In total, 93 patients underwent operations for lumbar disc herniation at Sincan State Hospital between January 2021 and June 2022. Thirty-nine patients (41.9%) underwent microsurgery, while 54 underwent UBE. Forty-two patients (45.2%) were female. Thirty-six patients (38.7%) had right-sided symptoms and disc herniation, while 57 patients (61.29%) had left-sided symptoms. Discectomy was performed in 2 (2.1%) patients at the L2–3 level, 9 (9.6%) patients at the L3–4 level, 50 (53.7%) patients at the L4–5 level, and 32 (34.4%) patients at the L5–S1 level (Table 1). Eight-nine patients had no complications in the early or late postoperative period, whereas 4 patients experienced complications. One patient had temporary blindness in one eye due to retinal hemorrhage (UBE group), 2 had a dural tear (1 UBE and 1 LMD patient), and 1 had thermal damage of the root (LMD patients) that were experienced as complications. Two of the patients operated on with the UBE method and 2 of the patients operated on with the LMD technique underwent reoperations due to recurrence. At the end of the 3rd month, the Macnab score was measured as excellent in 67 (72.04%) patients, fair in 12 (12.9%) patients, good in 11 (11.82%), and poor in 3 (3.22%).

TABLE 1.

General characteristics of the patients and operations

Op CharacteristicNo. (%) of Patients
GroupMicrosurgery39 (41.9)
UBE54 (58.1)
SexMale51 (54.8)
Female42 (45.2)
Level of pathologyL5–S132 (34.4)
L4–550 (53.7)
L3–49 (9.6)
L2–32 (2.1)
SideRt36 (38.7)
Lt57 (61.29)

The mean ± SD age was 43.28 ± 11.38 years in LMD group and 46.04 ± 9.75 years in UBE group, with no difference observed (p = 0.213). The mean OT was 84.69 ± 19.92 minutes for LMD and 109.94 ± 67.4 minutes for UBE, indicating that microsurgery was faster than UBE (p = 0.043). The VAS score for low-back pain at the 6th postoperative hour was 2.76 ± 1.08 in the LMD group and 2.63 ± 1.83 in the UBE group, with no difference observed (p = 0.11). The VAS score for low-back pain at the 3rd postoperative month was 1.67 ± 1.34 in the LMD group and 1.28 ± 1.28 in the UBE group, with no difference observed (p = 0.072). Decrease in low-back pain after surgery was observed within 3 months in both groups (p < 0.001). The mean ± SD preoperative VAS score for leg pain was 7.87 ± 1.1 in the LMD group and 7.54 ± 1.51 in the UBE group (p = 0.321). The VAS score for leg pain at 6 hours postoperatively was 1.46 ± 0.88 in the LMD group and 1.5 ± 1.85 in the UBE group (p = 0.097). The change in VAS score for postoperative leg pain was 6.41 ± 1.16 in the LMD group and 6.037 ± 2.136 in the UBE group, and no difference was observed (p = 0.513). Decrease in radicular leg pain after surgery was observed within 3 months in both groups (p < 0.001). Preoperative ODI score was 73.9 ± 6.71 in the LMD group and 62.5 ± 14.36 in the UBE group (p < 0.001). The ODI score at the 3rd postoperative month was 18.05 ± 17.22 in the microsurgery group and 17.41 ± 13.93 in the UBE group (p = 0.876). ODI change at 3 months postoperatively was 55.84 ± 16.55 in the microsurgery group and 45.09 ± 17.26 in the UBE group (p < 0.001). The preoperative hemoglobin value was 14.16 ± 1.32 g/dl in the LMD group and 14.07 ± 1.69 g/dl in the UBE group (p = 0.635). The hemoglobin value measured at the 2nd postoperative hour was 12.93 ± 1.39 g/dl in the LMD group and 13.03 ± 1.69 g/dl in the UBE group (p = 0.346). The difference between the preoperative and postoperative hemoglobin levels was greater in the microsurgery group (1.22 ± 0.56 g/dl) than in the UBE group (1.03 ± 0.69) (p = 0.003). Postoperative discharge time was longer in the LMD group (23.44 ± 8.26 hours) than in the UBE group (21.5 ± 33.24 hours) (p = 0.003) (Table 2).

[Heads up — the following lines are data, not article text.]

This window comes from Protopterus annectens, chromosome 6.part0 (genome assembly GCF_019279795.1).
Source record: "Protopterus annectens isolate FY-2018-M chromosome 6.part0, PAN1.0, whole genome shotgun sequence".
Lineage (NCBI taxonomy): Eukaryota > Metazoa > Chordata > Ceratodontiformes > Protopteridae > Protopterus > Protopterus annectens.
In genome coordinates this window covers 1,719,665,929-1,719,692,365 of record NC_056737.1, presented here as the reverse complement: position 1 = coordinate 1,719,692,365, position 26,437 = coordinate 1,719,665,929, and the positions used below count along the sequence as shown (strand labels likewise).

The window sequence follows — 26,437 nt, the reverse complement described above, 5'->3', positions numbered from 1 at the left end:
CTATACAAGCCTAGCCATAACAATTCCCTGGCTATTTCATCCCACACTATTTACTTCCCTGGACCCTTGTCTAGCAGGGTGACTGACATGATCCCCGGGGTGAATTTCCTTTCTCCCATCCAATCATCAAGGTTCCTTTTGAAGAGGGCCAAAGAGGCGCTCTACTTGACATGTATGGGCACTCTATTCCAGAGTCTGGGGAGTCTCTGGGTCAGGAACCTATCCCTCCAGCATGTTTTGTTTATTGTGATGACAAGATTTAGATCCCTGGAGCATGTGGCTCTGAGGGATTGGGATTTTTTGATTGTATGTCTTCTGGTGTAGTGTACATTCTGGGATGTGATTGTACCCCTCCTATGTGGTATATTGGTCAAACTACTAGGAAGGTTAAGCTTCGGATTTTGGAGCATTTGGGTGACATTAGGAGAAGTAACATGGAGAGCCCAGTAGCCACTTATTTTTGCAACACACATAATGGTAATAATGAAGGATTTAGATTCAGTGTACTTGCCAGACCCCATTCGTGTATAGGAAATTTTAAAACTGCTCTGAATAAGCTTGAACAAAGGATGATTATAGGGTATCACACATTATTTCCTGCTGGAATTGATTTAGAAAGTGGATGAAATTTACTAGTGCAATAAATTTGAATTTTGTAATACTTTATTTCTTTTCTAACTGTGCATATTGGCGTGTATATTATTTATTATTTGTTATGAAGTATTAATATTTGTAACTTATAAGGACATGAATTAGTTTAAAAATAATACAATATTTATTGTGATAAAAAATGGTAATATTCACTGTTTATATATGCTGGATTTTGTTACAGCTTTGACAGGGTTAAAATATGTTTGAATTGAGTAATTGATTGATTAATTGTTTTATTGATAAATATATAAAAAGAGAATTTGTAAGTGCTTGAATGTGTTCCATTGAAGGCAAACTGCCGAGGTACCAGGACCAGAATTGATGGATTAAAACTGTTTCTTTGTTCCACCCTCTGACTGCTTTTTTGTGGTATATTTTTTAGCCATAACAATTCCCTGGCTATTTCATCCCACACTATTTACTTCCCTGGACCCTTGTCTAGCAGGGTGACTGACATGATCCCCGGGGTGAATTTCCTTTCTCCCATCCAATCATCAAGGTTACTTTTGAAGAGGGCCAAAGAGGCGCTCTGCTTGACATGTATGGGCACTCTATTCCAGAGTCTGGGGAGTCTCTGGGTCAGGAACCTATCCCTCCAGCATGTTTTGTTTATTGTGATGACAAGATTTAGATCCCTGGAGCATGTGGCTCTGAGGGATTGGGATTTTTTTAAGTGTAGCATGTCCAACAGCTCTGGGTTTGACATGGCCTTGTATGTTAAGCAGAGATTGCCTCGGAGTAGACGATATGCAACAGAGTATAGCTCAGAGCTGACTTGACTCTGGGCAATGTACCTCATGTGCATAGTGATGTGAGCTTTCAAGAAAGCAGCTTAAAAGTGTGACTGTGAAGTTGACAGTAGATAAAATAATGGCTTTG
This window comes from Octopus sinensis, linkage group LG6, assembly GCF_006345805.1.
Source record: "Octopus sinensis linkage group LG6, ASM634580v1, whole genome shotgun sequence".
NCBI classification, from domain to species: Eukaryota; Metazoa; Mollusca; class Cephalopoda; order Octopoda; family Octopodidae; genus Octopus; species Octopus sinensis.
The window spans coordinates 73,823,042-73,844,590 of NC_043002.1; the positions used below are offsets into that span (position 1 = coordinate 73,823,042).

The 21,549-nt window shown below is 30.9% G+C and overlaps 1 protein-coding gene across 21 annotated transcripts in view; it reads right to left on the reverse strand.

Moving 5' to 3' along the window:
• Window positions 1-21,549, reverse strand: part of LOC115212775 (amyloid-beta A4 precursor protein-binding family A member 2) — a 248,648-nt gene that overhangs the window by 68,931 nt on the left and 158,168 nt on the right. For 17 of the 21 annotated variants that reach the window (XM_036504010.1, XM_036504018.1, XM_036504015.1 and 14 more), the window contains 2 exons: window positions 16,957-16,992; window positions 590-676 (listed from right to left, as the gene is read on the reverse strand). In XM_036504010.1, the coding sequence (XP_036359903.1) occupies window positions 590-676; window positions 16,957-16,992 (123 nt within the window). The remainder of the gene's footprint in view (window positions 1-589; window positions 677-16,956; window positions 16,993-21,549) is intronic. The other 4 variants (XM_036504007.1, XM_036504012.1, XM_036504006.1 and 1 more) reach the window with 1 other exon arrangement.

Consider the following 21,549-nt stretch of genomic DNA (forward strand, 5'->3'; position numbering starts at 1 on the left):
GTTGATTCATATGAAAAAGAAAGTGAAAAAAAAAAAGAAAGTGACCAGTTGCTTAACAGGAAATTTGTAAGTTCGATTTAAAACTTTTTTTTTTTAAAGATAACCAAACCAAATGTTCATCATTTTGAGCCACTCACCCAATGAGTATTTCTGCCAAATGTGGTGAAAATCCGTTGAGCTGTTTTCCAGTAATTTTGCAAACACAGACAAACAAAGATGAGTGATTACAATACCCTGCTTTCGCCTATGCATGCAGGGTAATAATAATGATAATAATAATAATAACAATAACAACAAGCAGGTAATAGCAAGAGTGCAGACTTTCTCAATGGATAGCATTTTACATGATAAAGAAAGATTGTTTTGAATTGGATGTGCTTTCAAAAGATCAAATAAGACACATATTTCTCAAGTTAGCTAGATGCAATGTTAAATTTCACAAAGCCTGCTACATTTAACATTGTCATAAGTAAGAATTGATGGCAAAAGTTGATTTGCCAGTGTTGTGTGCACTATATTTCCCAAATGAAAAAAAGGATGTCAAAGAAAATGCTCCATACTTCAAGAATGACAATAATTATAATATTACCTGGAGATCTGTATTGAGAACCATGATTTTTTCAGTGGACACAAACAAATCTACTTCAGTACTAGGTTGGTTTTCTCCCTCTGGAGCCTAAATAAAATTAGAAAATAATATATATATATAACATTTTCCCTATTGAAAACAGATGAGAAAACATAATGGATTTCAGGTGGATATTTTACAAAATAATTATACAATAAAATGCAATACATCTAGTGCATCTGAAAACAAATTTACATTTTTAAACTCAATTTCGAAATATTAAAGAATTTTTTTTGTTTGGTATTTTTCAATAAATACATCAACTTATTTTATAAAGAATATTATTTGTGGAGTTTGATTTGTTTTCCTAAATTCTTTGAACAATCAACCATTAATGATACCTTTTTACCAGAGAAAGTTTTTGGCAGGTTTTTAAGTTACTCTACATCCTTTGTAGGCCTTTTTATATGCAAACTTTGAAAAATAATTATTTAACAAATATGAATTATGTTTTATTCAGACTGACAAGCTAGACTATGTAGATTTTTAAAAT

TABLE 2.

Comparisons between groups

LMDUBEp Value
Age, yrs43.28 ± 11.38/44 (22–68)46.04 ± 9.75/45 (25–68)0.213*
OT, mins84.69 ± 19.92/80 (60–150)109.94 ± 67.4/95 (20–360)0.043
Back pain
 Preop VAS6.54 ± 1.6/7 (4–10)
 Postop 6th hr2.76 ± 1.08/3 (1–5)2.63 ± 1.83/2 (0–8)0.118
 Postop 3rd mo1.67 ± 1.34/1 (0–6)1.28 ± 1.28/1 (0–5)0.072
 p value<0.001<0.001
Leg pain
 Preop VAS7.87 ± 1.1/8 (6–10)7.54 ± 1.51/8 (4–10)0.321
 Postop 6th hr1.46 ± 0.88/1 (1–4)1.5 ± 1.85/1 (0–7)0.097
 Postop 3rd mo1.14 ± 1.15/1 (0–5)1.10 ± 0.71/1 (0–3)0.61
 p value<0.001<0.001
ODI
 Preop73.9 ± 6.71/74 (60–90)62.5 ± 14.36/63.5 (34–85)<0.001
 Postop 3rd mo18.05 ± 17.22/12 (4–78)17.41 ± 13.93/12 (4–66)0.876
 p value<0.001<0.001
Hemoglobin, g/dl
 Preop14.16 ± 1.32/14.1 (11.6–17)14.07 ± 1.69/14.35 (9.1–17.3)0.635
 Postop12.93 ± 1.39/12.9 (9.1–16.4)13.03 ± 1.69/13.15 (8.2–15.6)0.346
 p value<0.001<0.001
Discharge time, hrs after op23.44 ± 8.26/22 (15–50)21.5 ± 33.24/12.5 (6–240)<0.001

Values are shown as mean ± SD/median (range) unless indicated otherwise. Boldface type indicates statistical significance (p < 0.05).

Determined with the Student t-test.

Determined with the Mann-Whitney U-test.